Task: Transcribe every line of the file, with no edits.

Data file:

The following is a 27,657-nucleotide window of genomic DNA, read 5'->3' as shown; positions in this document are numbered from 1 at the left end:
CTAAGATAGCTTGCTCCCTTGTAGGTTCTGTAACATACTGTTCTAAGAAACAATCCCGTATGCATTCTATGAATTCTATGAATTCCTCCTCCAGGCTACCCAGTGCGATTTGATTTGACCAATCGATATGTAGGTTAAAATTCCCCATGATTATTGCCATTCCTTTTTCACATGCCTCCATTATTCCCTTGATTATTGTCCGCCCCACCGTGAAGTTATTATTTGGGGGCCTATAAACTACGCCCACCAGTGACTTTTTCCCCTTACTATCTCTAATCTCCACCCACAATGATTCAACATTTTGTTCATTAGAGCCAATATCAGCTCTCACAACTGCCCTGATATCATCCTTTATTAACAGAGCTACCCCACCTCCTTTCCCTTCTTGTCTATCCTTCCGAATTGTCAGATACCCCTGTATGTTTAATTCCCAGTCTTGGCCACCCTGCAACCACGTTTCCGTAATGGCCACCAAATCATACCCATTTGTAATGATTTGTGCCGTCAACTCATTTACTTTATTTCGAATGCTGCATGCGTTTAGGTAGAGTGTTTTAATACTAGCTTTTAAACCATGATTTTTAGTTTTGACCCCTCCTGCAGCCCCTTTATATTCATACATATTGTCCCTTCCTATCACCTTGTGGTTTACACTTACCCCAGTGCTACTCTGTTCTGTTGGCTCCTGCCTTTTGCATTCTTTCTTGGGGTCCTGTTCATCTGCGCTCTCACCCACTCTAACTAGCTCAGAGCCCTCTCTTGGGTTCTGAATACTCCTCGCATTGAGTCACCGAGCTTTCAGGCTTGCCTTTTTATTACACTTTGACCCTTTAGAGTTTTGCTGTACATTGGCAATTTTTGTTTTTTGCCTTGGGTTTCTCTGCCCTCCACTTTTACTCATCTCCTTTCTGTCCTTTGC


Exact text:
The following is a 27,657-nucleotide window of genomic DNA, read 5'->3' as shown; positions in this document are numbered from 1 at the left end:
CTAAGATAGCTTGCTCCCTTGTAGGTTCTGTAACATACTGTTCTAAGAAACAATCCCGTATGCATTCTATGAATTCTATGAATTCCTCCTCCAGGCTACCCAGTGCGATTTGATTTGACCAATCGATATGTAGGTTAAAATTCCCCATGATTATTGCCATTCCTTTTTCACATGCCTCCATTATTCCCTTGATTATTGTCCGCCCCACCGTGAAGTTATTATTTGGGGGCCTATAAACTACGCCCACCAGTGACTTTTTCCCCTTACTATCTCTAATCTCCACCCACAATGATTCAACATTTTGTTCATTAGAGCCAATATCAGCTCTCACAACTGCCCTGATATCATCCTTTATTAACAGAGCTACCCCACCTCCTTTCCCTTCTTGTCTATCCTTCCGAATTGTCAGATACCCCTGTATGTTTAATTCCCAGTCTTGGCCACCCTGCAACCACGTTTCCGTAATGGCCACCAAATCATACCCATTTGTAATGATTTGTGCCGTCAACTCATTTACTTTATTTCGAATGCTGCATGCGTTTAGGTAGAGTGTTTTAATACTAGCTTTTAAACCATGATTTTTAGTTTTGACCCCTCCTGCAGCCCCTTTATATTCATACATATTGTCCCTTCCTATCACCTTGTGGTTTACACTTACCCCAGTGCTACTCTGTTCTGTTGGCTCCTGCCTTTTGCATTCTTTCTTGGGGTCCTGTTCATCTGCGCTCTCACCCACTCTAACTAGCTCAGAGCCCTCTCTTGGGTTCTGAATACTCCTCGCATTGAGTCACCGAGCTTTCAGGCTTGCCTTTTTATTACACTTTGACCCTTTAGAGTTTTGCTGTACATTGGCAATTTTTGTTTTTTGCCTTGGGTTTCTCTGCCCTCCACTTTTACTCATCTCCTTTCTGTCCTTTGC